What authors, or books have influenced you?
I love the voice of Chelsea Fine. There’s something amazing about the way she lets us get inside the character’s heads. Rick Riordan’s books speak directly to me. I like the colorful language of the Last Year Books by Trisha Leigh. Unwind from Neil Shusterman made me stop and shudder. Scott Westerfield and Tedd Dekker will find their way into my head. I have so many influences. Kiera Cass, Stephanie Meyer, Veronica Roth, Ally Condie, and lately Rick Yancey have influenced my writing.
What are you working on now?
I tend to have more than one project in the works. Right now I’m working on the third book in the series that’s out. Shifters and Ordinaries will be followed by Revolutionaries, which is coming along. I’ve still got my first work, that I’ve come back to, titled Legend of the Creator. An adult science fiction that mixes art and science. I also have a young adult work around two teens who have found each other through different dimensions.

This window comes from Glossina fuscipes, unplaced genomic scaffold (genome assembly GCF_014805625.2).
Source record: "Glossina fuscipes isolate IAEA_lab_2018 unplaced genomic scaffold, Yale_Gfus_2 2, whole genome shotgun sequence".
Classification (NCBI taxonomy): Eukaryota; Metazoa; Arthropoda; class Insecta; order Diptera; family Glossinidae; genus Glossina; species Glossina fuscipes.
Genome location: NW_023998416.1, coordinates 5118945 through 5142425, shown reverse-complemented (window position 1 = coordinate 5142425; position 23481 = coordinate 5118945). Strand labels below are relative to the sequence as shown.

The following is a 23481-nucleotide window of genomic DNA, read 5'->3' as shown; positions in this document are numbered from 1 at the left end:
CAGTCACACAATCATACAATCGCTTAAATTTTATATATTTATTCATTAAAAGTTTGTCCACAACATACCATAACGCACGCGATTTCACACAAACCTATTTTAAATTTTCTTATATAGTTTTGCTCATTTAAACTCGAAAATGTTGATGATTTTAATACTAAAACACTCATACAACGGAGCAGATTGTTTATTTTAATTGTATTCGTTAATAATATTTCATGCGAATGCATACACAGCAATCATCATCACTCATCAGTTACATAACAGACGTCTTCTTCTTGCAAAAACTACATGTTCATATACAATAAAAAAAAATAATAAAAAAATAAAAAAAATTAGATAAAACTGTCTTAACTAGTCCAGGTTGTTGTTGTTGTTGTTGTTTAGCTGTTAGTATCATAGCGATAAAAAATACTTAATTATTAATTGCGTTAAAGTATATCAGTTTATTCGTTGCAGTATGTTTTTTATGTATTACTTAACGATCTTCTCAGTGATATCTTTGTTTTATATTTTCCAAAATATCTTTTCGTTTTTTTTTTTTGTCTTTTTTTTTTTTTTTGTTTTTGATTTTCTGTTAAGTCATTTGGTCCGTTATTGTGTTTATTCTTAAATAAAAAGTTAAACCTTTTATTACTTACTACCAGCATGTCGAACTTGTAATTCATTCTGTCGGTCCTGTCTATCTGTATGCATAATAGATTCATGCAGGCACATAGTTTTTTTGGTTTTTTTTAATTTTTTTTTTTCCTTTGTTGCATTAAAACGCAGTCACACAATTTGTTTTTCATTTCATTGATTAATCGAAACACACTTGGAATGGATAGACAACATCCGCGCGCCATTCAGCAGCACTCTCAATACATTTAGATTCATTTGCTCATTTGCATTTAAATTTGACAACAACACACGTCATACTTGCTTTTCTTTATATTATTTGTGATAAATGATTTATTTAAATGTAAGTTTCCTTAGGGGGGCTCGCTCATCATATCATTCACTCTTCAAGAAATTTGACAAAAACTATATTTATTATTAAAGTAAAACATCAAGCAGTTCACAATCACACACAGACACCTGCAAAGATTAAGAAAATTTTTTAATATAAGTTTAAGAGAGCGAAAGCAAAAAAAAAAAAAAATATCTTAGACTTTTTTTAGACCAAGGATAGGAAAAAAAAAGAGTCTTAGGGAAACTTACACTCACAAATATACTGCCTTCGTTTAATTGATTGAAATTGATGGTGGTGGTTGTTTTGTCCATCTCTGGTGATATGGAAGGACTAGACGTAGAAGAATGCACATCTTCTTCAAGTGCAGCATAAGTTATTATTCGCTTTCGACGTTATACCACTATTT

What is your best method or website when it comes to promoting your books?
I’m always up to try something new. My latest partner, believe it or not, is Amazon. The hardest thing to do is not always writing a compelling story. Sometimes it’s letting people know it’s available. The difference between a best seller and a non-seller is people knowing about it. That’s what groups like Awesomegang are all about.
Do you have any advice for new authors?
Don’t be afraid to write something terrible. Just write! Never, ever, think you can edit your own work. You can’t. It doesn’t matter how good you are with grammar and punctuation. Those are the last things you check during the editing process. Finish writing your story, then rewrite it. Then have a professional look at it, and take their advice. Rewrite it again. Read it out loud. Pretend you’re listening to it on audio and listen to how it sounds. Rewrite anything that doesn’t sound right, or doesn’t sound like anything the character, or narrator would actually say.
What is the best advice you have ever heard?